FEATURE: Tales of the unexpected

What happens when a watch brand becomes far more successful, far more quickly than it ever planned on being?

This is the situation that oversized Dutch brand TW Steel found itself in during the years after it burst onto the scene and took the industry by storm back in 2005. It had found a niche – specifically in producing almost unfathomably large timepieces – and was the epitome of edgy and cool.

The problem with being different and loud and suddenly also ‘in vogue’ is that, almost unintentionally, you can become really rather popular. TW Steel found itself, in relative terms at least, to be flavour of the day and selling enormous volumes of watches.

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Formula One and MotoGP sponsorships followed, along with celebrity brand ambassadors being signed up, including popstar Kelly Rowland and motor racing legend David Coulthard. The signs of success were everywhere, so what could possibly have been the problem?

In a nutshell, the fickle world of fashion and trends moved on. Although sales figures (here in the UK at least) have always remained solid and stable, TW Steel found itself struggling to remember what had made it such a sensation in the first place. A ship that is rudderless and struggling to locate its destination will come a cropper sooner or later.

This is exactly why co-founder Jordy Cobelens has stepped in to reconnect the brand with its original DNA and to take things back to the basics of its original mission statement.

“When we launched TW Steel to the market we were very cool and urban and no-one had done this before in our price segment,” Cobelens explains. “And people thought we were the coolest thing around.

“But some people felt that we were going in too commercial a direction and they wanted us to bring things back to our core and do really cool things,” he continues. Note the first use from Cobelens of the word that he considers to be single most important thing about TW Steel’s ethos: ‘cool.’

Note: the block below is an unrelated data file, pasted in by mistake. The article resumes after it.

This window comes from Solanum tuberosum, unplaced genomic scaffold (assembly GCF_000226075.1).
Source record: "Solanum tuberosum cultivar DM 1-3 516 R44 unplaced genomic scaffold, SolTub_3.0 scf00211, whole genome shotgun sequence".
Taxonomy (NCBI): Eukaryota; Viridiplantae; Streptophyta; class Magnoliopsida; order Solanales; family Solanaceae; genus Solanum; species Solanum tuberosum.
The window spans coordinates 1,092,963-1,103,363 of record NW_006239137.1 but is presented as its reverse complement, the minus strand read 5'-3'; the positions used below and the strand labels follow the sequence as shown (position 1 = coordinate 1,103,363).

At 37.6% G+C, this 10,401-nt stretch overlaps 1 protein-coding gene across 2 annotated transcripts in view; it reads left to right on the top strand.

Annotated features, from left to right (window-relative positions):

Cobelens decided to take the brand back to its roots and focus on aspects that perhaps had been neglected during its meteoric rise.

“For the last couple of years we’ve done special limited edition watches with higher price points and more expensive 100-piece editions for that core group of TW steel followers that have been fans from the beginning, to offer them something exclusive.”

One such exclusive release blindsided pretty much everyone in the watch trade (and beyond) when they heard about it in April of this year. TW Steel, whose average price point is roughly £200 – £400, has produced a one-off automatic watch with a Swiss made tourbillon movement inside for 100,000 Euros. Yes, you really did read that correctly.

The watch is called Son of Time and is a fully automatic, bi-directional timepiece with 29 jewels and a three-day power reserve. Wanting to be cool and niche is one thing, but what on earth inspired Cobelens and his dad (co-founder and chief designer Jordy Cobelens) to go to this extreme?

“If you want to do something special and technical we thought that a tourbillon movement will appeal to the die-hard watch fans and watchmakers. This will make their hearts beat faster,” Cobelens enthuses. “We wanted to do something extreme on the watch level. So that was when me and my father sat down and looked at what we could do, and we thought: ‘If we’re going to do something special we have to do a tourbillon movement and we have to do a one-off limited edition.’”